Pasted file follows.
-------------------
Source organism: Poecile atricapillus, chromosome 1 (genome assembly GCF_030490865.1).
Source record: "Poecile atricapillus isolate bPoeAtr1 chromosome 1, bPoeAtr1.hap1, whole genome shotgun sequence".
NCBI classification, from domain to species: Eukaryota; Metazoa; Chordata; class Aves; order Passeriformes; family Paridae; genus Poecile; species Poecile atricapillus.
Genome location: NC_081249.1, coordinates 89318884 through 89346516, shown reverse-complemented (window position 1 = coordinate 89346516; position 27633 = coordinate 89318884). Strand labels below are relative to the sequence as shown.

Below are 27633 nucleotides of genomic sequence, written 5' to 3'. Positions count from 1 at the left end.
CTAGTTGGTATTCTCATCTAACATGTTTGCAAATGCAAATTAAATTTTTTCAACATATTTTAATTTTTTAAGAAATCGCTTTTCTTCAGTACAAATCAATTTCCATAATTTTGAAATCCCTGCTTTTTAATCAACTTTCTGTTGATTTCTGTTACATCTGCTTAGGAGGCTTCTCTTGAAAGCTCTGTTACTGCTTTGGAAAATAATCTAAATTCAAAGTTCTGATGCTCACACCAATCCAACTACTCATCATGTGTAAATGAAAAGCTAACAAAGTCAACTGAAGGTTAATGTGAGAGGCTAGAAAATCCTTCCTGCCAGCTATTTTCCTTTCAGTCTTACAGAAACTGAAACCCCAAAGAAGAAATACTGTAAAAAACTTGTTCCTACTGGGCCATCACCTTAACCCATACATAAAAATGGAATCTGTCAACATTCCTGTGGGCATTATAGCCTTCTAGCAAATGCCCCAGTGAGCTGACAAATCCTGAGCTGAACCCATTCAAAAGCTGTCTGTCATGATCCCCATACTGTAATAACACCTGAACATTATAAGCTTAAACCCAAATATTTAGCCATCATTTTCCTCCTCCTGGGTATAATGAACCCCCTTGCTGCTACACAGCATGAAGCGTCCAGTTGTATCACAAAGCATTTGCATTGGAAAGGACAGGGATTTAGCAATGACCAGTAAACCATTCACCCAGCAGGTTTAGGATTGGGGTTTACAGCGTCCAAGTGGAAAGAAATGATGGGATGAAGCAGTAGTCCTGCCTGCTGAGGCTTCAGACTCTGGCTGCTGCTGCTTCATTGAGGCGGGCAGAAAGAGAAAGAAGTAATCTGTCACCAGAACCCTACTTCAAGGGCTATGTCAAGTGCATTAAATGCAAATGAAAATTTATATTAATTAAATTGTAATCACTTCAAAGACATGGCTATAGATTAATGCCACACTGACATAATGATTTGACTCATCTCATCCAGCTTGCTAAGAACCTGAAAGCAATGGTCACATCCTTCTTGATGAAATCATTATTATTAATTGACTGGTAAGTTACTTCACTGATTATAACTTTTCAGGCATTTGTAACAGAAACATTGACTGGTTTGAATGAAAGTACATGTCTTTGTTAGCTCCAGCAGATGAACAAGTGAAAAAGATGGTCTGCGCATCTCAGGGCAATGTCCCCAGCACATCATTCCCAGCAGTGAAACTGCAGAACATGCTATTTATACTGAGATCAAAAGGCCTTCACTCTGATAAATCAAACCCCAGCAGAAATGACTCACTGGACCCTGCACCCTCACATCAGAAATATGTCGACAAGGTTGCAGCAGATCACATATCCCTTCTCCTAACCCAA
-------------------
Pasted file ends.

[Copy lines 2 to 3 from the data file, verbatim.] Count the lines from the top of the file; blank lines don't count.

Source record: "Poecile atricapillus isolate bPoeAtr1 chromosome 1, bPoeAtr1.hap1, whole genome shotgun sequence".
NCBI classification, from domain to species: Eukaryota; Metazoa; Chordata; class Aves; order Passeriformes; family Paridae; genus Poecile; species Poecile atricapillus.